The flyback is the most commonly used isolated DC/DC converter in power over Ethernet (PoE) powered device (PD) designs, delivering power up to 25.5W in many Ethernet-based products such as wireless access points, IP phones and security cameras.
Figure 1 shows a simple flyback power stage. The flyback works by first charging the magnetizing inductance and storing the energy in the air gap of the power transformer when the primary switch is on. When the primary switch is off, the magnetizing inductance reverses voltage and forward-biases the diode, allowing energy to be delivered to the load.
Figure 1: Flyback converter power stage
The benefit to using a flyback is its simplicity and ease of design, which makes it a low-cost solution. However, due to the high peak and RMS currents, the MOSFET and output-rectifier diode in the flyback have high conduction losses, which results in relatively lower efficiency. The Class 4, Cost-Optimized, Flyback Converter for POE Applications TI Designs reference design (PMP6812) demonstrates how to use the TPS23754 PoE PD in a low-cost, simple diode-rectified flyback solution to achieve an efficiency of 86% at 25W. Note that the reference design has a 12V output, which will have higher efficiency than a 5V output. Comparably, a 5V output-diode-rectified flyback can yield ~80% efficiencies at this range of power.
In a synchronous flyback converter, the diode is replaced with a low RDSon MOSFET (SSynch in Figure 1) to allow for a dramatic reduction in conduction losses and thus much higher efficiencies, which are needed for higher-power PoE applications. A common implementation of the synchronous flyback is a self-driven topology that adds a winding to the power transformer to generate the synchronous gate-drive signal. For example, the TPS23751EVM is a self-driven synchronous flyback PoE PD solution that uses the TPS23751 to achieve a converter efficiency of 90% at 25W.
As PoE equipment becomes more sophisticated with special features (for example, tilt, pan and zoom in security cameras), the power delivered to the PoE PD – as much power as possible – must be converted as power to the load. Thus, any extra percentage of efficiency is desirable.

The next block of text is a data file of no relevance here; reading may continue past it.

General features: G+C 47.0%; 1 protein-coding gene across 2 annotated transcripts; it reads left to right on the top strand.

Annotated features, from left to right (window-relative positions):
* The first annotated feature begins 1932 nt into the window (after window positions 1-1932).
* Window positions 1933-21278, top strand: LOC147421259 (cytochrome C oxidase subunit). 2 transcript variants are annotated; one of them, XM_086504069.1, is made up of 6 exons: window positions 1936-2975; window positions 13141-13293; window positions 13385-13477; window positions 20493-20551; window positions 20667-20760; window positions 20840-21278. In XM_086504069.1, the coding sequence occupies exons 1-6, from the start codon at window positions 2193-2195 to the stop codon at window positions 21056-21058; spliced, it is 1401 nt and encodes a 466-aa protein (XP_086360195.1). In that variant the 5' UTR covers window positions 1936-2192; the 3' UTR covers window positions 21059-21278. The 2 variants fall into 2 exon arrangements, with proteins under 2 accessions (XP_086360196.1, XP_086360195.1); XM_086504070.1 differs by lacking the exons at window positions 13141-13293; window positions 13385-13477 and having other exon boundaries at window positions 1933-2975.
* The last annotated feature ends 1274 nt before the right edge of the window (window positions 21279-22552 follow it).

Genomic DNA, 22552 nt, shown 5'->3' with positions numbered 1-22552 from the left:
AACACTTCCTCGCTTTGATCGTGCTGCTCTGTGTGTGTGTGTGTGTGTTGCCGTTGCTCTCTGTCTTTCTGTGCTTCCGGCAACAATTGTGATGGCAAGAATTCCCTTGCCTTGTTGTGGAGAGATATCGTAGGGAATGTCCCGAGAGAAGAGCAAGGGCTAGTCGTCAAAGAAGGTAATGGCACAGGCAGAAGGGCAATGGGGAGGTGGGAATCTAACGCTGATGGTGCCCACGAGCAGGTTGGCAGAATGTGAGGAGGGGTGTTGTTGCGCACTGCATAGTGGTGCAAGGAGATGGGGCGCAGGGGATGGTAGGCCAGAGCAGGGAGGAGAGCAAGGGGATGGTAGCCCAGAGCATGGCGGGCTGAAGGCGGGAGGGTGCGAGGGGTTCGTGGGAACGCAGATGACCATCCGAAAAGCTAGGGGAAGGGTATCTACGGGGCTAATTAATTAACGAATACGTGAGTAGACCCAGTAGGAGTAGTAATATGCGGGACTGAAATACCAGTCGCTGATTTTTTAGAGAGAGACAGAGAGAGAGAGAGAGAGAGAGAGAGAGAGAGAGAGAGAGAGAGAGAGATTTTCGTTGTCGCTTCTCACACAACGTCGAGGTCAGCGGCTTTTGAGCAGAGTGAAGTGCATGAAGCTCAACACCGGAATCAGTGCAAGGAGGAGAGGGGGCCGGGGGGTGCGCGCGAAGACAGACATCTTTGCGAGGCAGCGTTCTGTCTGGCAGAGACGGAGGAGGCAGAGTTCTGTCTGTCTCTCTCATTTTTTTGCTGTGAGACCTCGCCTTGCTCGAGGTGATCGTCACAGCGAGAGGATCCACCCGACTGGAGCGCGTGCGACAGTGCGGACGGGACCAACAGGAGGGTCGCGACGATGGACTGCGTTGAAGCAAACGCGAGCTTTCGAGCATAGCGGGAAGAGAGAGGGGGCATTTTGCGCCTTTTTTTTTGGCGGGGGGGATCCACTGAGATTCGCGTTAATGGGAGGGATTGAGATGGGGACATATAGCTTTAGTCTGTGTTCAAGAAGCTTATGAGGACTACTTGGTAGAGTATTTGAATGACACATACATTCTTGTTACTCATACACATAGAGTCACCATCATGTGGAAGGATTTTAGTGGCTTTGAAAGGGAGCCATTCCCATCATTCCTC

Without switching (pun intended) to a different topology like an active clamp-forward converter, a driven synchronous flyback is a viable solution. Rather than using an extra winding on the flyback transformer, the gate-drive signal of the DC/DC controller (many times internal to the PoE PD IC) drives the synchronous FET through a gate-drive transformer. Now, you can eliminate the amount of shoot-through losses present in the self-driven approach. The result is an overall more efficient flyback design.
The Class 4 High-Efficiency Driven Flyback Converter (5V/5A) for PoE PD Applications TI Designs reference design (TIDA-00617) is a driven synchronous flyback PoE PD solution that uses the TPS23751 to achieve a converter efficiency of 93% at 25W.
Figure 2: Relative efficiencies of three flyback topologies implemented in PoE PD applications
Figure 2 shows the relative efficiencies around the Class 4 power levels for three different flyback configurations. You can also browse many more PoE PD converter solutions using the PoE widget to narrow down your search and find complete solutions for your next project.
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